Bannon is Trump's chief strategist
He's been removed from the council
Steve Bannon, President Donald Trump’s chief strategist, has been removed from his permanent seat at the National Security Council, multiple sources tell CNN, moving the council into a more traditional structure.
The decision, which one source with knowledge said was made by Trump himself, comes after the President in January authorized the reorganization of the National Security Council to include Bannon as a permanent member of the panel.
The move is a demotion for Bannon and a win for H.R. McMaster, who Trump picked in February to lead the council after Michael Flynn was fired for misleading Vice President Mike Pence about undisclosed contacts he had with Russian operatives. McMaster, an Army lieutenant general, has to date struggled to gain tangible influence inside the White House, including in issues of hiring and firing.
McMaster up, Bannon down
The decision to remove Bannon from the council is the first public diminishing of his power inside the West Wing, two senior Republicans close to the White House noted. One official was skeptical of the pro-Bannon spin from sources saying he was only there to keep eye on Flynn.
The argument that Bannon was on the council to watch Flynn ignores that fact that the former campaign adviser was Trump’s top pick for national security adviser and someone the President has defended even after he asked for his resignation in February.
“General Flynn is a wonderful man. I think he has been treated very, very unfairly by the media, as I call it, the fake media in many cases,” Trump said after Flynn left. “And I think it is really a sad thing that he was treated so badly.”
Bannon, the source said, will still be allowed to “attend any meeting” where his expertise is needed, a more traditional structure for the National Security Council.
Ultimately, this is a diminishing move for him, official says, but “empowering for McMaster.”
Multiple sources looked to minimize the removal. One argued that Bannon was put on the council to ensure that it no longer “micro-managed” foreign policy and was put on a more “operational track.”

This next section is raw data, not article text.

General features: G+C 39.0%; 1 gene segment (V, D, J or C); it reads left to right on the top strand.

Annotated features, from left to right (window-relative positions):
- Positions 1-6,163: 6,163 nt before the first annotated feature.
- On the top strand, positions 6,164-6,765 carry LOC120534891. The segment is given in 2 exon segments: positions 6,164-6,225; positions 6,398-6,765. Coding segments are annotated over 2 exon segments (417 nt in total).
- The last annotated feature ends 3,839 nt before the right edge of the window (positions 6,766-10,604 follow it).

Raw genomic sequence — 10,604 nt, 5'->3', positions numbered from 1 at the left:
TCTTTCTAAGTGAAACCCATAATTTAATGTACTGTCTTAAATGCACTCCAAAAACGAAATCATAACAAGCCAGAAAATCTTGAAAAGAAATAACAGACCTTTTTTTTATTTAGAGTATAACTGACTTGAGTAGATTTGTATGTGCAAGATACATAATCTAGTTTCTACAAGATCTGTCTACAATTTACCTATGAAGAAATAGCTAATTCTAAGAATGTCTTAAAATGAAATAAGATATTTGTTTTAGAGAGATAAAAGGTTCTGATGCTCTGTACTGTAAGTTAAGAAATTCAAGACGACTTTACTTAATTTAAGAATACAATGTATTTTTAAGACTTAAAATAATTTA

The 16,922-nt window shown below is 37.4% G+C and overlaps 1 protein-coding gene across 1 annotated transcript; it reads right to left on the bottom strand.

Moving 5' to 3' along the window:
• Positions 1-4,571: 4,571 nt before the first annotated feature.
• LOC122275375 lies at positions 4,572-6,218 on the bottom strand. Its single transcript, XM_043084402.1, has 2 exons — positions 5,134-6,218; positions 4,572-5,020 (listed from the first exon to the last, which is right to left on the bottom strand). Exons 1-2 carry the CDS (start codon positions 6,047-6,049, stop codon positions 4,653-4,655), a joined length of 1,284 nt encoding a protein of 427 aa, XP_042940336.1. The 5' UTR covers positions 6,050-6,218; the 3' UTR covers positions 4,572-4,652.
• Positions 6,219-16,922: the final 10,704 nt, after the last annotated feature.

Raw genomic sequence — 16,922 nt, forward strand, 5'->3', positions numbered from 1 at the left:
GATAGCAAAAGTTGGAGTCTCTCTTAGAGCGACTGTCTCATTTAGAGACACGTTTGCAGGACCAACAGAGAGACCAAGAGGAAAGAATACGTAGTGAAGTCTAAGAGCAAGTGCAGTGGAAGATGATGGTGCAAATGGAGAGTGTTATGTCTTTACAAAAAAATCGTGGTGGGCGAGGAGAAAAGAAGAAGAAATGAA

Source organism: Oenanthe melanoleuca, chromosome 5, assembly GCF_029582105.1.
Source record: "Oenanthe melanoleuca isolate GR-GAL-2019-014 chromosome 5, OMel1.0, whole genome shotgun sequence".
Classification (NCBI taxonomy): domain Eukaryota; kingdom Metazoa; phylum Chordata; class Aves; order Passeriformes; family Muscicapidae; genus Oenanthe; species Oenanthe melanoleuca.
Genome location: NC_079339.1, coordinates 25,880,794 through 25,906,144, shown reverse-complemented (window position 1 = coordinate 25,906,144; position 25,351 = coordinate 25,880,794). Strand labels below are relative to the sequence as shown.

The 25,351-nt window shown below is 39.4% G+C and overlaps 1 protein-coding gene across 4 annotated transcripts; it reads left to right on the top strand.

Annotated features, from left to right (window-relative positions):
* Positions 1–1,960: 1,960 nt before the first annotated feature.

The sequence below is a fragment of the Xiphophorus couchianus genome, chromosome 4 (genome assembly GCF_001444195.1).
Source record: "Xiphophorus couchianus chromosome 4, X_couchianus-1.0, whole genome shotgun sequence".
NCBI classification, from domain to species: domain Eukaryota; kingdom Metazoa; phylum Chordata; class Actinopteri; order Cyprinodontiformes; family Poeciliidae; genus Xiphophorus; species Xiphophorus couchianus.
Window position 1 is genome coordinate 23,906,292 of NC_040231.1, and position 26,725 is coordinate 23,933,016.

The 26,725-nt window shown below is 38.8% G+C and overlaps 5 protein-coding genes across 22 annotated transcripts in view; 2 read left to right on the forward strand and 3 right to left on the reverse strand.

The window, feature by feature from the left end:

Other sources argued that Bannon was elevated to the council in order to keep tabs on Flynn. One source with knowledge described Bannon’s job as “babysitting” Flynn on the council.
Another said Bannon was only on board to oversee Flynn’s work to “de-operationalize” the National Security Council from the broad purview it had under Susan Rice, President Barack Obama’s national security adviser.
A source with knowledge of the move said Bannon can “still attend any meeting” where his expertise is needed.
“In all the time he was there, he only attended one principals meeting,” the source said. “He is still welcome to attend principal meetings.”
The decision to elevate Bannon in the first place was a controversial one because, at the same time, the order indicated that the director of national intelligence and the chairman of the Joint Chiefs of Staff would not be regular attendees.
The committee is a Cabinet-level group of agencies focused on national security that was established by President George H.W. Bush in 1989.
Regular members of the Principals Committee will include the secretary of state, the treasury secretary, the defense secretary, the attorney general, the secretary of Homeland Security, the assistant to the President and chief of staff, the assistant to the President and chief strategist, the national security adviser and the Homeland Security adviser.
Former acting CIA chief Michael Morell sharply criticized the move in January, calling it “unprecedented” in an appearance on “CBS This Morning.”
“I have never been to a principals’ meeting where the views of the DNI and the views of the chairman are not relevant,” said Morell, who advised Hillary Clinton’s campaign for president. “Every principals’ meeting starts with an intelligence briefing by the DNI.”
Bannon’s accession also demonstrated the breadth of his influence inside the White House, signaling that the former head of Brietbart News’ influence extended beyond politics and domestic policy.
CNN’s Nicole Gaouette, Joe Johns and Jim Acosta contributed to this report.